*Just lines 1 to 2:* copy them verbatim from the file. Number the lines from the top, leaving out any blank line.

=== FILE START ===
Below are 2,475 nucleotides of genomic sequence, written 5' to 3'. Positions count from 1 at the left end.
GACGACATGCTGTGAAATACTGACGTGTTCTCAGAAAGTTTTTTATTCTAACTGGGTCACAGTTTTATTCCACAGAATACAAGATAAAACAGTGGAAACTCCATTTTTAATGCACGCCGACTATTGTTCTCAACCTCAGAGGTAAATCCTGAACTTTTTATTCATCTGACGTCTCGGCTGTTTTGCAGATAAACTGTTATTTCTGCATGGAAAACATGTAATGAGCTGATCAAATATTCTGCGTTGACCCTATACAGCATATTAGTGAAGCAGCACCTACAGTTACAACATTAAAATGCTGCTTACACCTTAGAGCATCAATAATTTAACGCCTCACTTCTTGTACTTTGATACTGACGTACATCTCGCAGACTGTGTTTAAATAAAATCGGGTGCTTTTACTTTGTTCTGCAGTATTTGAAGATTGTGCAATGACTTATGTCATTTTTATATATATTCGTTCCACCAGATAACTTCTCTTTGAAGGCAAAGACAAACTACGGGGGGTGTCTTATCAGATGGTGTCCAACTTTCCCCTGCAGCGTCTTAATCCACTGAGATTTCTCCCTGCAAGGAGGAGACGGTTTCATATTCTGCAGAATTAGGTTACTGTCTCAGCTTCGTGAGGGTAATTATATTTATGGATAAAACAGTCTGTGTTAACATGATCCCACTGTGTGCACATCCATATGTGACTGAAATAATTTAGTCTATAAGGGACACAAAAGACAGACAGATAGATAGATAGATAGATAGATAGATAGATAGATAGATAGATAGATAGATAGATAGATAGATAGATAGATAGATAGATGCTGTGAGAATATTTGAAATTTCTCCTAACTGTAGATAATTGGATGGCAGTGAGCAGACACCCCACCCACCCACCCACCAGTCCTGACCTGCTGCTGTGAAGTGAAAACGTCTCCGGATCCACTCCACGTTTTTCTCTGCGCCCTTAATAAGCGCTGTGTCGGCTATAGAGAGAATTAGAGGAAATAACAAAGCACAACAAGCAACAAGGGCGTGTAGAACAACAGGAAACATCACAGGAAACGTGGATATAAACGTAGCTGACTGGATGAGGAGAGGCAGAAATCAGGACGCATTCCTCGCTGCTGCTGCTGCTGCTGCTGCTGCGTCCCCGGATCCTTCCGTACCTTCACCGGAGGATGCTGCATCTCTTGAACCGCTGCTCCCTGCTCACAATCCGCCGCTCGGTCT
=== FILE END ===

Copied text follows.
Below are 2,475 nucleotides of genomic sequence, written 5' to 3'. Positions count from 1 at the left end.
GACGACATGCTGTGAAATACTGACGTGTTCTCAGAAAGTTTTTTATTCTAACTGGGTCACAGTTTTATTCCACAGAATACAAGATAAAACAGTGGAAACTCCATTTTTAATGCACGCCGACTATTGTTCTCAACCTCAGAGGTAAATCCTGAACTTTTTATTCATCTGACGTCTCGGCTGTTTTGCAGATAAACTGTTATTTCTGCATGGAAAACATGTAATGAGCTGATCAAATATTCTGCGTTGACCCTATACAGCATATTAGTGAAGCAGCACCTACAGTTACAACATTAAAATGCTGCTTACACCTTAGAGCATCAATAATTTAACGCCTCACTTCTTGTACTTTGATACTGACGTACATCTCGCAGACTGTGTTTAAATAAAATCGGGTGCTTTTACTTTGTTCTGCAGTATTTGAAGATTGTGCAATGACTTATGTCATTTTTATATATATTCGTTCCACCAGATAACTTCTCTTTGAAGGCAAAGACAAACTACGGGGGGTGTCTTATCAGATGGTGTCCAACTTTCCCCTGCAGCGTCTTAATCCACTGAGATTTCTCCCTGCAAGGAGGAGACGGTTTCATATTCTGCAGAATTAGGTTACTGTCTCAGCTTCGTGAGGGTAATTATATTTATGGATAAAACAGTCTGTGTTAACATGATCCCACTGTGTGCACATCCATATGTGACTGAAATAATTTAGTCTATAAGGGACACAAAAGACAGACAGATAGATAGATAGATAGATAGATAGATAGATAGATAGATAGATAGATAGATAGATAGATAGATAGATAGATAGATAGATGCTGTGAGAATATTTGAAATTTCTCCTAACTGTAGATAATTGGATGGCAGTGAGCAGACACCCCACCCACCCACCCACCAGTCCTGACCTGCTGCTGTGAAGTGAAAACGTCTCCGGATCCACTCCACGTTTTTCTCTGCGCCCTTAATAAGCGCTGTGTCGGCTATAGAGAGAATTAGAGGAAATAACAAAGCACAACAAGCAACAAGGGCGTGTAGAACAACAGGAAACATCACAGGAAACGTGGATATAAACGTAGCTGACTGGATGAGGAGAGGCAGAAATCAGGACGCATTCCTCGCTGCTGCTGCTGCTGCTGCTGCTGCGTCCCCGGATCCTTCCGTACCTTCACCGGAGGATGCTGCATCTCTTGAACCGCTGCTCCCTGCTCACAATCCGCCGCTCGGTCT